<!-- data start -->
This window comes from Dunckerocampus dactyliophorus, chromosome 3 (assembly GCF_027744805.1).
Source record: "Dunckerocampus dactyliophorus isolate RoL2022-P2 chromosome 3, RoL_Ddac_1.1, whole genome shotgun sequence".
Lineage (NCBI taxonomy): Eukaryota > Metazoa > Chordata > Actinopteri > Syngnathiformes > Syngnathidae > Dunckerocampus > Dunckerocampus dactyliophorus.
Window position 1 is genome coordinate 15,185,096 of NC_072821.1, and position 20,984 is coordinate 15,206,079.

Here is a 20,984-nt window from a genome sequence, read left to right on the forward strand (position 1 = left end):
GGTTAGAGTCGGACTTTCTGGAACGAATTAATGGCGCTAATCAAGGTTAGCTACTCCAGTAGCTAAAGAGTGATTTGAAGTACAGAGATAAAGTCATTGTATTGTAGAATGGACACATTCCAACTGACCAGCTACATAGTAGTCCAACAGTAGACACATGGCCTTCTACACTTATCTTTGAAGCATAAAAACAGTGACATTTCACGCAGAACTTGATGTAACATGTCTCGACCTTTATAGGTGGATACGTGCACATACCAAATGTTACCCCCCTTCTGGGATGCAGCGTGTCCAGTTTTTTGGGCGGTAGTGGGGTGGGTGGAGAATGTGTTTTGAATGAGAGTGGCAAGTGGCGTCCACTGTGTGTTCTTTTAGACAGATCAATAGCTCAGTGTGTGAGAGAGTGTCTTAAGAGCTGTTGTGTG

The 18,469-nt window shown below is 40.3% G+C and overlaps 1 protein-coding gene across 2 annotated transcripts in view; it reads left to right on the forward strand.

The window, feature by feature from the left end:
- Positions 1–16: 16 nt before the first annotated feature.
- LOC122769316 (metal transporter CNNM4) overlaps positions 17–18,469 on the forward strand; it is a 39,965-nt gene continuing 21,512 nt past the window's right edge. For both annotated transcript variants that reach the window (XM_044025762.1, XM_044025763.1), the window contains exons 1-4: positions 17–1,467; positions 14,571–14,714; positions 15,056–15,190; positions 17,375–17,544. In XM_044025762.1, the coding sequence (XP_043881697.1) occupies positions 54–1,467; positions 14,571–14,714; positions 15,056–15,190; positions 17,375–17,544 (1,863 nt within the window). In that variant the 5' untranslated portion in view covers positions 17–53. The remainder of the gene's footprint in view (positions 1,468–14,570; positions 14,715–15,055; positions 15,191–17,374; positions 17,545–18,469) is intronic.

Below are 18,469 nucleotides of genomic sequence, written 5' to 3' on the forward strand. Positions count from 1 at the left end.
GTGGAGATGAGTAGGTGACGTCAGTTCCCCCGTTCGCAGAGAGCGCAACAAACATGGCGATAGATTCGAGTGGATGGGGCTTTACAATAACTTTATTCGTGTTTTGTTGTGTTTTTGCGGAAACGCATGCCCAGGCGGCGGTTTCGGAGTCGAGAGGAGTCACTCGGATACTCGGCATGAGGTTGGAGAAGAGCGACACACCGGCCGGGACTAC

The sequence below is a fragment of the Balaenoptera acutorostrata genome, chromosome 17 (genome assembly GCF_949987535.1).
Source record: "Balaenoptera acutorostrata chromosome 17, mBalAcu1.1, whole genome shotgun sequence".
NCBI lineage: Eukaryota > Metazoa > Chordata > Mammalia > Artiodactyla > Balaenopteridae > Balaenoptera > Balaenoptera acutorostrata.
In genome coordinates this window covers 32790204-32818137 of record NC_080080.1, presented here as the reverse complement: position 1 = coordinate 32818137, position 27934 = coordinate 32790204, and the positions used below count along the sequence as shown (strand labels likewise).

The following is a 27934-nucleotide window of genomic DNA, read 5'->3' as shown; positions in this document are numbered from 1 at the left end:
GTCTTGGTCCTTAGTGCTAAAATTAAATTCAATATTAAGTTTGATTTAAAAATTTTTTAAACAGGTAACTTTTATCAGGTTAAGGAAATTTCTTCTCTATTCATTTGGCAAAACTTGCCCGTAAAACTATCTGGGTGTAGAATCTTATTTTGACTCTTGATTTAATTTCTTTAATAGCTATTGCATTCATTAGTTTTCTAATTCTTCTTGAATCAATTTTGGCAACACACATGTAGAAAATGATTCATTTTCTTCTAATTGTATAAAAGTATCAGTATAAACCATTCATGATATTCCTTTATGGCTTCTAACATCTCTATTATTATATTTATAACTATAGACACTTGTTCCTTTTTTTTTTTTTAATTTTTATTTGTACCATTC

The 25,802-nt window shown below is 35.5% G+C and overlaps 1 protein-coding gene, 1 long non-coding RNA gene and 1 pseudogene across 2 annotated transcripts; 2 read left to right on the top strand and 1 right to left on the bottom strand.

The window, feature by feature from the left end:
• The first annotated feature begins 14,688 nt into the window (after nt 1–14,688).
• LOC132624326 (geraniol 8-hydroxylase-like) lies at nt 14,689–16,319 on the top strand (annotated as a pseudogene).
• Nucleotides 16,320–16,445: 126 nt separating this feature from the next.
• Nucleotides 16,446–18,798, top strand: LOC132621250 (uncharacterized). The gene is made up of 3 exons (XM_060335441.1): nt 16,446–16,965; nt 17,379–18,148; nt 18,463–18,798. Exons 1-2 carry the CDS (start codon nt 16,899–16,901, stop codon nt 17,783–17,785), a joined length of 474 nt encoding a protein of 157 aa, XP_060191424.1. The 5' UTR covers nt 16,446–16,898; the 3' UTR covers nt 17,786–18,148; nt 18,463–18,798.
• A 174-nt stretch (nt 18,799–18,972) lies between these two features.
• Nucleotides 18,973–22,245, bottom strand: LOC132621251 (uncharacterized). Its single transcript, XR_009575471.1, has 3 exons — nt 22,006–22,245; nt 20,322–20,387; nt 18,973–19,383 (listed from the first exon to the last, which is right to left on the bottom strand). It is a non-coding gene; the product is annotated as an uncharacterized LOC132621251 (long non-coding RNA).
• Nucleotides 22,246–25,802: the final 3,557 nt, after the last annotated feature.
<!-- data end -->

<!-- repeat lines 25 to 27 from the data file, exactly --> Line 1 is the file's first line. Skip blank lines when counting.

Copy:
• A 174-nt stretch (nt 18,799–18,972) lies between these two features.
• Nucleotides 18,973–22,245, bottom strand: LOC132621251 (uncharacterized). Its single transcript, XR_009575471.1, has 3 exons — nt 22,006–22,245; nt 20,322–20,387; nt 18,973–19,383 (listed from the first exon to the last, which is right to left on the bottom strand). It is a non-coding gene; the product is annotated as an uncharacterized LOC132621251 (long non-coding RNA).
• Nucleotides 22,246–25,802: the final 3,557 nt, after the last annotated feature.